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Prime minister eyes medium-term goal, tax breaks

BOJ to get behind 2% inflation target: Abe

Kyodo

Prime Minister Shinzo Abe said Sunday that his government will set a medium-term 2 percent inflation target with the Bank of Japan in a joint statement expected later this month to help shore up the recession-hit economy.

“What will be important is properly including the price goal of 2 percent,” Abe said during a program on NHK in his latest move to pressure the central bank to be more aggressive in combatting the country’s chronic deflation ahead of its next monetary policy meeting on Jan. 21 and 22.

Abe said the BOJ’s current goal of 1 percent inflation lacks “strong determination” and that the government and central bank will come up with “a definite goal and write that it will be 2 percent.”

Abe claimed the new target needs to be achieved under a medium-term scenario rather than a long-term one or financial markets “will not react.”

The prime minister said he believes the next BOJ governor, who will replace Masaaki Shirakawa when his tenure ends in April, should be someone who can take “bold monetary steps and is in line with our points.”

He said that a meeting with Koichi Hamada, professor emeritus of economics at Yale University, who is one of his special advisers, and other monetary policy experts is scheduled for Tuesday to discuss “what kind of person will be appropriate” to next lead the central bank.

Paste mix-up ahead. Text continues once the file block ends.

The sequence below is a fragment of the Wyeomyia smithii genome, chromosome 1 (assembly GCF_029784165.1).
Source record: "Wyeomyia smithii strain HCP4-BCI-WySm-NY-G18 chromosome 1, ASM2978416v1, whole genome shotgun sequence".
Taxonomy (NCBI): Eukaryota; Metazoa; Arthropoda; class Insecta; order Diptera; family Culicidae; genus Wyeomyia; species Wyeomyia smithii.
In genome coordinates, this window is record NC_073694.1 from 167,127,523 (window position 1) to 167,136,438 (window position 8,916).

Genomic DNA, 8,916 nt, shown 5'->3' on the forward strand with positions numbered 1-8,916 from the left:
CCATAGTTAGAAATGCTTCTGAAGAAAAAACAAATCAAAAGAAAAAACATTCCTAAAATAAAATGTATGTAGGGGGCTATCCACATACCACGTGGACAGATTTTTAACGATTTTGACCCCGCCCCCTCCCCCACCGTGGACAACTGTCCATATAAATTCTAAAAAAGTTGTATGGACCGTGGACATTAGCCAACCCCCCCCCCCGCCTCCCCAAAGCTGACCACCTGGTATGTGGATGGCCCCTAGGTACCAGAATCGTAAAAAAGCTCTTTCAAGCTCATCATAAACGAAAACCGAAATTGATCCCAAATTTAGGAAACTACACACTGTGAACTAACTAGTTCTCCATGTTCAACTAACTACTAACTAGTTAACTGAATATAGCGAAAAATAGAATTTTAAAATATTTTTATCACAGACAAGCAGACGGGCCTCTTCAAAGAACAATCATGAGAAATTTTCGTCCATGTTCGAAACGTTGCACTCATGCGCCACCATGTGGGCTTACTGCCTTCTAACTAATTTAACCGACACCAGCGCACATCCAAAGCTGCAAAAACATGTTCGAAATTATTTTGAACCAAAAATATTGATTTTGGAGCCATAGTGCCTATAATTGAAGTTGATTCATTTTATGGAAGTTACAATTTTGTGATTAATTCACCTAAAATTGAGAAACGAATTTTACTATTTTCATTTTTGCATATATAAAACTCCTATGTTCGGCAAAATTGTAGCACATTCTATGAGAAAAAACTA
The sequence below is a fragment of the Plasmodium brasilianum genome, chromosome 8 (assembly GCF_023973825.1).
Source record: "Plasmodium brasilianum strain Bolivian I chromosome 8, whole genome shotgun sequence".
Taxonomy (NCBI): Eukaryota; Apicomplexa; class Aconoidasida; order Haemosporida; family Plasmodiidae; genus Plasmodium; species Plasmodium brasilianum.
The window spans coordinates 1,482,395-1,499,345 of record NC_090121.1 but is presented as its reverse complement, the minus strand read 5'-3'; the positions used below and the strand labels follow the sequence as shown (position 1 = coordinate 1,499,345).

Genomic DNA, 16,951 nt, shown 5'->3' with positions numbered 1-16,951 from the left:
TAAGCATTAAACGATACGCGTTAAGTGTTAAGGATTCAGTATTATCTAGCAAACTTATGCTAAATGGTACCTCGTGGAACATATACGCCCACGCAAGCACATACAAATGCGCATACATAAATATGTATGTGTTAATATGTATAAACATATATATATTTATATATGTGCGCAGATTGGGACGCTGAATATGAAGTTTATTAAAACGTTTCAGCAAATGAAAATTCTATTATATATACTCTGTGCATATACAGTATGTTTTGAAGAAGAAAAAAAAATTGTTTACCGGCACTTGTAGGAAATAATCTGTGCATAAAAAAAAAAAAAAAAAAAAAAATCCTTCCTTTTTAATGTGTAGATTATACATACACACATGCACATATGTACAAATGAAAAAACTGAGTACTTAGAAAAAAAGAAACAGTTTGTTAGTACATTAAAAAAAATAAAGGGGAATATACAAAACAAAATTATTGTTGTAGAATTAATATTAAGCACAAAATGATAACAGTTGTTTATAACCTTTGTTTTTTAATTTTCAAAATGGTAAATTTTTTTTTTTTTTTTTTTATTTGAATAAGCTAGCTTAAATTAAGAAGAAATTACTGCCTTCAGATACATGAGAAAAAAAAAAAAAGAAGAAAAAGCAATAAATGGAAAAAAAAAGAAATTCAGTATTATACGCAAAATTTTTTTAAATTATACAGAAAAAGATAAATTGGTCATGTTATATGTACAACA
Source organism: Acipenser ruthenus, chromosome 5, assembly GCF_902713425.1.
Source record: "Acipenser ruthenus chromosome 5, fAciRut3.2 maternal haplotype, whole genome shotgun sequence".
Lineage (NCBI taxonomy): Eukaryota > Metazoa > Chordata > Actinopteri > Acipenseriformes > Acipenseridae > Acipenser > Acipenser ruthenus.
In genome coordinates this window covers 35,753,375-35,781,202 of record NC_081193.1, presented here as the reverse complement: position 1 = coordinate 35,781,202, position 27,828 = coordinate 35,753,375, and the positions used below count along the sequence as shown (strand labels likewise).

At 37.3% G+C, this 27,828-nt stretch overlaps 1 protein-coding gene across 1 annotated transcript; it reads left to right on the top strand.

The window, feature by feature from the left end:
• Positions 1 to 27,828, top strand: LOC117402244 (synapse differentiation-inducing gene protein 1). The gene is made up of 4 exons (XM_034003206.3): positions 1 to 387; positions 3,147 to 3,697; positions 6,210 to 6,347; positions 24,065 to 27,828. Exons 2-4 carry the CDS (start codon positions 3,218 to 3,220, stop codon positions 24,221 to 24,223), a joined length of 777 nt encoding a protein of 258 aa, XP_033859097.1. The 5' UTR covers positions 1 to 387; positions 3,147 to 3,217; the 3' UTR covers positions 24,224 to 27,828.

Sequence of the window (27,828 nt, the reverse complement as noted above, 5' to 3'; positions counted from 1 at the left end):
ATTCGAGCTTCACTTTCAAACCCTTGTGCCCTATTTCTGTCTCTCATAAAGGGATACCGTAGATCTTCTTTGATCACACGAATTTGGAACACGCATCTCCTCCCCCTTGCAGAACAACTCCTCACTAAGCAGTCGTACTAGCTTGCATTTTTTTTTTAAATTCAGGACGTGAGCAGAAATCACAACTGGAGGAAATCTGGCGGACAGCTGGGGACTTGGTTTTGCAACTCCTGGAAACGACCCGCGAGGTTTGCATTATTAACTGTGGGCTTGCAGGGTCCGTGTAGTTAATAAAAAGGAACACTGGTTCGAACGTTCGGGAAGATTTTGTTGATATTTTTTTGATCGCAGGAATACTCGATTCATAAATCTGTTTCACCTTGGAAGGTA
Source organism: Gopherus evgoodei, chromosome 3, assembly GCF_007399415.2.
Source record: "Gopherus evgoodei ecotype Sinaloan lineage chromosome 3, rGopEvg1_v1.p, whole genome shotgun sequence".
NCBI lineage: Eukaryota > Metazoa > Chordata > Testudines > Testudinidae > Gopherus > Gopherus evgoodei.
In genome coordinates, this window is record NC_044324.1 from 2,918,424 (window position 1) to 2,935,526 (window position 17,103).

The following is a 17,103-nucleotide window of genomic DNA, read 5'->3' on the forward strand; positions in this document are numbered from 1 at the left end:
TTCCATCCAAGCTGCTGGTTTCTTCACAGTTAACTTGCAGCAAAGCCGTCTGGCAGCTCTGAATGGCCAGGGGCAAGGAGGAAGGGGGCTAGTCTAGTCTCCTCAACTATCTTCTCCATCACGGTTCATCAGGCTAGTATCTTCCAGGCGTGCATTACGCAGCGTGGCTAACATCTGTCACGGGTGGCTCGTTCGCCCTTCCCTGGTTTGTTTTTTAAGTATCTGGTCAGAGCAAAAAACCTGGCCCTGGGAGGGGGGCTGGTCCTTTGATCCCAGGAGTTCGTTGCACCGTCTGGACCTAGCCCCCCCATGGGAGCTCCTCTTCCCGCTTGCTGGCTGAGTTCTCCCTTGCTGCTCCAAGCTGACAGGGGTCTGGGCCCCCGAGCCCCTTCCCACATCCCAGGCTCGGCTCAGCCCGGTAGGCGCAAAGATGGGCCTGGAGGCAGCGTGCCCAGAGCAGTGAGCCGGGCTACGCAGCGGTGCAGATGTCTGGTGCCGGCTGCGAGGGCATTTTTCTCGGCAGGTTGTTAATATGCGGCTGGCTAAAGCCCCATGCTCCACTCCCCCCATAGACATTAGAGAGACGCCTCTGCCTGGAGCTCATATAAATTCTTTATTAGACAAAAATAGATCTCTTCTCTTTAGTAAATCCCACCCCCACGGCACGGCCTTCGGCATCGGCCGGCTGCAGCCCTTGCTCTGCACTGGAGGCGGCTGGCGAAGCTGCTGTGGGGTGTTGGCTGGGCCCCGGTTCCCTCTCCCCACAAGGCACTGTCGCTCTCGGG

On the TV program, Abe, who has put top priority on temporarily juicing the economy, also said the state is considering offering tax breaks to companies that increase wages.

Among other measures to revive the export-driven economy, Abe said he wants to strengthen Japan’s ties with the Association of Southeast Asian Nations, which is trying to achieve economic integration by 2015.

Abe on Wednesday is scheduled to embark on a tour of Vietnam, Thailand and Indonesia, which would be his first overseas trip since becoming prime minister for the second time after the Liberal Democratic Party won last month’s Lower House election by a landslide.

But the ASEAN tour wasn’t his first preference. Abe also said he wants to visit the United States “in February if possible” to hold talks with President Barack Obama to boost Washington’s long-standing alliance with Japan. Abe’s proposal to visit earlier was rejected by the U.S. as inconvenient.

Abe said he will tell Obama that the government will accelerate discussions toward revising the pacifist Constitution, a pillar of his campaign for the Dec. 16 election, to enable Japan to exercise the right to collective self-defense, which is coming to the defense of an ally under armed attack.

Abe also said he hoped to broaden support for amending the Constitution in the political arena, saying there are even lawmakers in the opposition who favor revision, including in the Democratic Party of Japan, which led the government for about three years until the LDP’s bruising return to power.

But Natsuo Yamaguchi, leader of the LDP’s coalition partner, New Komeito, said on the same TV program that his party remains opposed to revising the Constitution to allow collective self-defense.

When asked about Japan’s stance on whether to participate in talks on the U.S.-led Trans-Pacific Partnership agreement, Abe suggested the time is not ripe to clarify his stance.

“Our analysis of the situation is still inadequate,” he said of the free-trade pact.